When They Speak of Muslims
They are not speaking of wallahi,
Nike Air Huaraches,
five wings and chips, boss,
turbans and black hijabs,
gold teeth, Jordans, jelbabs and black niqabs.
They are not speaking of halal beef patties,
uhktis and ahkis.
They are not speaking of Fatima who is also Tracey,
nor Mohammed who is sometimes Mo.
They are not speaking of jazz, blues and bebop,
Pharoah Sanders or A Love Supreme,
reggae sound systems
and the soundmen who have found Allah,
of Marcus Garvey and Bob Marley,
Krept, Konan or Little Simz.
They are not speaking of people the colour of ravens,
nor diamond-chiselled cheeks constructed on the jaw.
They are not speaking of rubies where the white should be,
Nor black pupils that eclipse and cling like darts.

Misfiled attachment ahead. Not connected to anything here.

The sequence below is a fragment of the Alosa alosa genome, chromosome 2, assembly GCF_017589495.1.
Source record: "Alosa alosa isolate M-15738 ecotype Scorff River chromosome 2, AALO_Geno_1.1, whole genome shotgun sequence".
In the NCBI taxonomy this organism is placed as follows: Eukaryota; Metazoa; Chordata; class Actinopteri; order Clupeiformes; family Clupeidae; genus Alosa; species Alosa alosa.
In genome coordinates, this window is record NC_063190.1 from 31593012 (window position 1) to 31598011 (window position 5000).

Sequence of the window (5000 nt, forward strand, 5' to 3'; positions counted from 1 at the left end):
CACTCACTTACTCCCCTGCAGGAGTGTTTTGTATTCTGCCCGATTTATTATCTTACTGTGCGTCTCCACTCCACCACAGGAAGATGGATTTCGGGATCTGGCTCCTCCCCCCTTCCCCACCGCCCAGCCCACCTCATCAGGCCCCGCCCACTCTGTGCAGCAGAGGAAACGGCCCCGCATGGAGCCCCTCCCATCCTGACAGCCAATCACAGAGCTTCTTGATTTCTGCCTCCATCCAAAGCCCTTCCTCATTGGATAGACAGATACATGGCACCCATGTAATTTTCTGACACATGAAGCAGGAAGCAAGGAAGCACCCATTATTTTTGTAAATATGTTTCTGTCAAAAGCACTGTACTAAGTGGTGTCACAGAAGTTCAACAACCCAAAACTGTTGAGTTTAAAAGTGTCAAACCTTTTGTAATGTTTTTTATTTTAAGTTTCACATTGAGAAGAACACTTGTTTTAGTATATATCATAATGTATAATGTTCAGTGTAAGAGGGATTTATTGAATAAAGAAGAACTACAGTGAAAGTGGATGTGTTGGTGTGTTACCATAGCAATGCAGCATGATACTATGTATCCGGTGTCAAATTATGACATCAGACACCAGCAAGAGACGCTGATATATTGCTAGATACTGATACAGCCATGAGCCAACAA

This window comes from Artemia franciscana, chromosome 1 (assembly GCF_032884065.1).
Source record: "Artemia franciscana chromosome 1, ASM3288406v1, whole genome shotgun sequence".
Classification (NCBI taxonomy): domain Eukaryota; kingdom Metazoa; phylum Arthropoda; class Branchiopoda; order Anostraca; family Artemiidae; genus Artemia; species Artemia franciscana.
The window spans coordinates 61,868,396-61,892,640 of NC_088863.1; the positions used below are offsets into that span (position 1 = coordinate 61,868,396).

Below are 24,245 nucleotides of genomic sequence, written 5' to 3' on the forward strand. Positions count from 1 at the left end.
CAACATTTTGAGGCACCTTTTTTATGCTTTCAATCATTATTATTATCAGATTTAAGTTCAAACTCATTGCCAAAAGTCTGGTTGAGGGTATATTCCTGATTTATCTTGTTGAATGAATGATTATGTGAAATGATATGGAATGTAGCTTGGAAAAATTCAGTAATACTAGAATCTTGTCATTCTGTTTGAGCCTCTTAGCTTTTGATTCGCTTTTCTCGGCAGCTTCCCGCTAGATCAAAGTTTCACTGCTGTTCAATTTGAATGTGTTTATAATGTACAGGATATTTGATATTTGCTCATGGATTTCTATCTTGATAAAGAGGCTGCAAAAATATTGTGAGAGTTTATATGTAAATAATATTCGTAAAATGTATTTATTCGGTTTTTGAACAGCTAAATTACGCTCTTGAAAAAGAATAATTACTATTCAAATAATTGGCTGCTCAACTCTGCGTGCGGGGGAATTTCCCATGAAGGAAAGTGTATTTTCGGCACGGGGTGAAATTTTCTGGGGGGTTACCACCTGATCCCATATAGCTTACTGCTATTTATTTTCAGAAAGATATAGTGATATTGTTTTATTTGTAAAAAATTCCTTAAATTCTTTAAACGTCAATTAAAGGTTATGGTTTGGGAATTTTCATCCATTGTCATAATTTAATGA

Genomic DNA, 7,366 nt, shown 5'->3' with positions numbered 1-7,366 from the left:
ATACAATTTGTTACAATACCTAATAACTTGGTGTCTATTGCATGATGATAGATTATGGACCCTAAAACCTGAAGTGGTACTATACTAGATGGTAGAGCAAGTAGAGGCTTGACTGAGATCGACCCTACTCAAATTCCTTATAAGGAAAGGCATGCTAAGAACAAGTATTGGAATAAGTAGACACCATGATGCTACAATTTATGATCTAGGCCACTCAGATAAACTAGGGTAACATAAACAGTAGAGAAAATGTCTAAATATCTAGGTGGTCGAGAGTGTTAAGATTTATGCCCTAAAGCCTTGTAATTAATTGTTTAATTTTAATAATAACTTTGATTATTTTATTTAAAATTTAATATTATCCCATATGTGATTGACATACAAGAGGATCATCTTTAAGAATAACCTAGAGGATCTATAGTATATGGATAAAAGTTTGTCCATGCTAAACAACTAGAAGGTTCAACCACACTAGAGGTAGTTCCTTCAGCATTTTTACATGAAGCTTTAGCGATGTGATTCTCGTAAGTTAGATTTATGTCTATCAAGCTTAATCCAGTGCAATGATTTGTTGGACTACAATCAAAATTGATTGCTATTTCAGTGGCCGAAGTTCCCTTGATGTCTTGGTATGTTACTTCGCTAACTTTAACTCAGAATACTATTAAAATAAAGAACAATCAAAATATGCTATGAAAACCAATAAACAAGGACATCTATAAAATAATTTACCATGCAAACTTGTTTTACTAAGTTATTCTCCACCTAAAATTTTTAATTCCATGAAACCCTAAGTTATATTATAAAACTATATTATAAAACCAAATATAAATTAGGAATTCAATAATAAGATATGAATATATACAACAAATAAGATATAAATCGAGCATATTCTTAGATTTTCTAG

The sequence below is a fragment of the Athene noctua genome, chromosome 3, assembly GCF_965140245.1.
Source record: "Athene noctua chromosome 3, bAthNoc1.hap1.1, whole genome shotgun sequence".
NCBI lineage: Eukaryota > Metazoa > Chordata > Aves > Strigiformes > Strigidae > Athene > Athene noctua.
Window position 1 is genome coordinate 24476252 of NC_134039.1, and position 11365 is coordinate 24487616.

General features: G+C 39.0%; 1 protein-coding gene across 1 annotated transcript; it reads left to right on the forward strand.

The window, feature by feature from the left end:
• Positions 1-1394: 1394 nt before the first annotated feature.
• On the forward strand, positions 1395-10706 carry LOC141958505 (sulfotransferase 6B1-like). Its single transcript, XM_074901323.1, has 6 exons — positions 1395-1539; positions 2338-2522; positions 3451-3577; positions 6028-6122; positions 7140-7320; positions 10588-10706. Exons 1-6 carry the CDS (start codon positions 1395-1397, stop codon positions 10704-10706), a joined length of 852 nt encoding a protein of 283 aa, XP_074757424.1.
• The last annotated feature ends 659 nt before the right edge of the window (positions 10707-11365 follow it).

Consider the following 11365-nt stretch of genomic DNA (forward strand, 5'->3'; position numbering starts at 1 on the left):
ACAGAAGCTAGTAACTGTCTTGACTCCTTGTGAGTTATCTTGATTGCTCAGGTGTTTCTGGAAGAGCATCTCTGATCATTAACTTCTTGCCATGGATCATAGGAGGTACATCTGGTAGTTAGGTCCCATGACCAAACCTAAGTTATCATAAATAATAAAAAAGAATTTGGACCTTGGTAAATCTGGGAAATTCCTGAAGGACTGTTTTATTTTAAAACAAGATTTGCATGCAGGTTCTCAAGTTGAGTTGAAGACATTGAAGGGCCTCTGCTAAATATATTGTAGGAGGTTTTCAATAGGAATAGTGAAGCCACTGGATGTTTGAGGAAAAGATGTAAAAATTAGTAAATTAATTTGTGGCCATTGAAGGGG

They do not speak of crocky high-pitched women
somewhere between crooning and beseeching,
singing and forecasting,
Sallahu Alayhi wa Salam
after each phrase,
perched on rusted stools,
old Coke crates
or tattered old red and green mats made of plastic wicker.
In England they are decorative,
elsewhere they are for prayer and dhikr.
Not speaking of forty bodies stowed in the back of a lorry,
chartered flights to a place that is no longer home.
They are not speaking of crumpled papers
that state you have the right to remain,
the ones police have the rights to restrain,
right to prevent oxygen from getting to the brain.
Instead, they are speaking of Rumi,
of wise men,
They liked me better back then.
When They Speak of Muslims - from That Day She’ll Proclaim Her Chronicles (Burning Eye Books, 2021), © Muneera Pilgrim 2021, used by permission of the author.